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  1. #1
    rarschach's Avatar
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    Default Help with the calculation of a variable.

    Hi!
    I just started learning java and got an assigment to create a program that calculates the BMI, and tells you one of the four options. The problem is that it always skips the first three options and gives the fourth every time.


    Java Code:
    import javax.swing.JOptionPane;
    
    public class CharDemo2 {
    
    	public static void main(String[] args) {
    			
    		int pikkus;
    		int kaal;
    		double indeks;
    		String tulemus;
    		pikkus = Integer.parseInt(JOptionPane.showInputDialog("Sisesta enda pikkus:"));
    		kaal = 	Integer.parseInt(JOptionPane.showInputDialog("Sisesta enda kaal:"));
    
    		indeks = kaal / (pikkus * pikkus);
    		
    		if (indeks >= 19 && indeks <= 25) {
    			tulemus = "Te olete normaalkaalus.";   
    		} else if (indeks >= 25 && indeks <= 40) {
    			tulemus = "Te olete ülekaaluline.";
    		} else if (indeks > 40) {
    			tulemus = "Teie tervis on ohus.";
    		} else {
    			tulemus = "Te olete anorektik.";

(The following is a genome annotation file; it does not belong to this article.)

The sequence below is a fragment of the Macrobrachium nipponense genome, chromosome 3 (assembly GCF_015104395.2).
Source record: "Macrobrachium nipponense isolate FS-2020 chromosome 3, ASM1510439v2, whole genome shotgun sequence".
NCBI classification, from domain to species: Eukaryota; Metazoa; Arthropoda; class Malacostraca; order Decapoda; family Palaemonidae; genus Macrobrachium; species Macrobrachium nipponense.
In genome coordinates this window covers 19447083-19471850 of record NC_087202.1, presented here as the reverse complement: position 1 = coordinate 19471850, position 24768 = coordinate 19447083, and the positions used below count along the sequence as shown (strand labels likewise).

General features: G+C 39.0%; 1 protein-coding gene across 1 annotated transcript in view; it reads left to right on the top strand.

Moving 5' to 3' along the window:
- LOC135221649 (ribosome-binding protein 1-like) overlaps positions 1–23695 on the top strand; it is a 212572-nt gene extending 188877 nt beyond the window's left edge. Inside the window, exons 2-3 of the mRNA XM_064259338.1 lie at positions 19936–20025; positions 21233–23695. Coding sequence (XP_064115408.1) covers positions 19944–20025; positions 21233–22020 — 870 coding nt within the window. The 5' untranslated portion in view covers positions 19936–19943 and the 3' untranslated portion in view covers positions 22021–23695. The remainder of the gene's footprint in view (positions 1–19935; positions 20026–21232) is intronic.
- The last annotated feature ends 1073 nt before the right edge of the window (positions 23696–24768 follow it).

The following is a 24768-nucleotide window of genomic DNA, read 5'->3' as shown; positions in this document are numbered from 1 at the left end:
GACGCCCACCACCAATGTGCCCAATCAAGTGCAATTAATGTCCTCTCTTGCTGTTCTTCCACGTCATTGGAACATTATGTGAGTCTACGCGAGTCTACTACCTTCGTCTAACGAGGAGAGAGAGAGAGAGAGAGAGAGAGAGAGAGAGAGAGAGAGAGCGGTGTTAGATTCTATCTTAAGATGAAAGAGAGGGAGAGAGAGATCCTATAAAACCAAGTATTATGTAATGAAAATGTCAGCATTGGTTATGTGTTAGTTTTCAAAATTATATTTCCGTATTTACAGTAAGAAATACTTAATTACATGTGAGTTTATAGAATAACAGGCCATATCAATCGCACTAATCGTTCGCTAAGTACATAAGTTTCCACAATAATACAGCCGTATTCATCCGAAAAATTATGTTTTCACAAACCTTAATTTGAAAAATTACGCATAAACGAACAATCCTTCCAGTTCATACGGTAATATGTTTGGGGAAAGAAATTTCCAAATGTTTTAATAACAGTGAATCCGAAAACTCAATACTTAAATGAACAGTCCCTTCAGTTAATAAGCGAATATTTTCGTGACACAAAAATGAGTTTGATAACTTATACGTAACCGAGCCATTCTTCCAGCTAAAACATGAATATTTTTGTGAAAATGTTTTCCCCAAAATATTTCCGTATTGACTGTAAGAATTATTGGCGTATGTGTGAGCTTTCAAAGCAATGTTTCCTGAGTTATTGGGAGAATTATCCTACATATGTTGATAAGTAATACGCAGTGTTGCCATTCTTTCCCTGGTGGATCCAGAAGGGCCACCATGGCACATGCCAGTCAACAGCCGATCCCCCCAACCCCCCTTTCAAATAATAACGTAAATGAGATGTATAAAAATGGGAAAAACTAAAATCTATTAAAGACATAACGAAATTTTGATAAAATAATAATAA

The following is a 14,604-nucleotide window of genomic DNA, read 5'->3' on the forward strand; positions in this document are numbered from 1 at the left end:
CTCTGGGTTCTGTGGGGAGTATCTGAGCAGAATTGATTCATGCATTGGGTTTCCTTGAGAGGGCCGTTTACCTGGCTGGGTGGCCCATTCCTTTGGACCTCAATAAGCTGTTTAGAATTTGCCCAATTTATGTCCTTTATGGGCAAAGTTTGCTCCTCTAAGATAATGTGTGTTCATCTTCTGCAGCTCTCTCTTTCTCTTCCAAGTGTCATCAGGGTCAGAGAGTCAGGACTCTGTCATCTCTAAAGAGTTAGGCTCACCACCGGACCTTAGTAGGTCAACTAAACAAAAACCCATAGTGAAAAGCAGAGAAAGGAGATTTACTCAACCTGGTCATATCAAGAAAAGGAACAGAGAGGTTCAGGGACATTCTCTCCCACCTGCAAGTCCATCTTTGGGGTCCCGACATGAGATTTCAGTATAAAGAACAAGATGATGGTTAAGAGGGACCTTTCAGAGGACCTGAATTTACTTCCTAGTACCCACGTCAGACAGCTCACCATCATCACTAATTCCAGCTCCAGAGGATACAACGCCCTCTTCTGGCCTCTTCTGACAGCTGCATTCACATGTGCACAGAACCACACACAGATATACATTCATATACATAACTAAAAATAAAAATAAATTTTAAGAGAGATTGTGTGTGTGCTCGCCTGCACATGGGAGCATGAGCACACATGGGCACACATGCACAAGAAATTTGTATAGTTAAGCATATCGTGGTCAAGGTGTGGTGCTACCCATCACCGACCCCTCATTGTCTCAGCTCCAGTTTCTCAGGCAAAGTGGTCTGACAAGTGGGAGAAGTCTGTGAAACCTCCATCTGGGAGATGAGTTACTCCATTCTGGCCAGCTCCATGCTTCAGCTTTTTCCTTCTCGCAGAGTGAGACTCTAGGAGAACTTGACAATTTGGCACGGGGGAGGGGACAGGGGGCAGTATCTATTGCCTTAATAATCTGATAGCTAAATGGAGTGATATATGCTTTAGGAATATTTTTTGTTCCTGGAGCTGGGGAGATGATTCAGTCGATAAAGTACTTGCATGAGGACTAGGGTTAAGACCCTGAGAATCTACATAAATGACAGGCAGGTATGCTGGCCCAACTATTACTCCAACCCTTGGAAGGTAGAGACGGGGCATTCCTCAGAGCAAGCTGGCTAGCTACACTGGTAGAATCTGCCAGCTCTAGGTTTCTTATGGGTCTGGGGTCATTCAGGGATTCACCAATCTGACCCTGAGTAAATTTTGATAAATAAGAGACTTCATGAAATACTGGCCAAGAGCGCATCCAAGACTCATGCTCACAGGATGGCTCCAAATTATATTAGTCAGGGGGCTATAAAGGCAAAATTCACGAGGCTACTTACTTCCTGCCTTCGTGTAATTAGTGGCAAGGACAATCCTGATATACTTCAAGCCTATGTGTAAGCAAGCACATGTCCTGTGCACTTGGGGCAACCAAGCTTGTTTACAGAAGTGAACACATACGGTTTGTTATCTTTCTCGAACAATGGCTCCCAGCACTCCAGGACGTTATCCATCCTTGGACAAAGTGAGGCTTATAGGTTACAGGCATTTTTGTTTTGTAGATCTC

}
    			
    		
    		JOptionPane.showMessageDialog( null, "Tulemus: " + tulemus);
    	}
    }


    I believe the problem lies within the calculation of the variable "indeks", but I can't put my finger on it. Help is greatly appreciated.

  2. #2
    Fubarable's Avatar
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    put in System.out.println statements to check the value of all variables. Also println the result of the division to see if it is what you expect and to see if the program behaves correctly.

  3. #3
    rarschach's Avatar
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    println shows that "pikkus" and "kaal" are inserted but the line

    Java Code:
    indeks = kaal / (pikkus * pikkus);
    gives a result of 0.0

  4. #4
    pbrockway2 is offline Moderator
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    Quote Originally Posted by rarschach View Post
    println shows that "pikkus" and "kaal" are inserted but the line

    Java Code:
    indeks = kaal / (pikkus * pikkus);
    gives a result of 0.0
    / performs what is called "integer division" it always rounds the answer so that it is an integer. (The rounding is towards zero: so positive results get rounded down). The solution is to make one or both of the things you are dividing a double. That way you will get ordinary division.

  5. #5
    pbrockway2 is offline Moderator
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    The result is still a bit weird so you may want to check the formula. Isn't BMI weight/height? So why do you have pikkus*pikkus rather than just pikkus?

  6. #6
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    BMI is weight divided by height squared, so of pikkus is height in meters, the formula is set up fine. I still wonder if int division should matter too much here since BMI shouldn't be close to zero. To the original poster: are you using the correct units, meters and kg?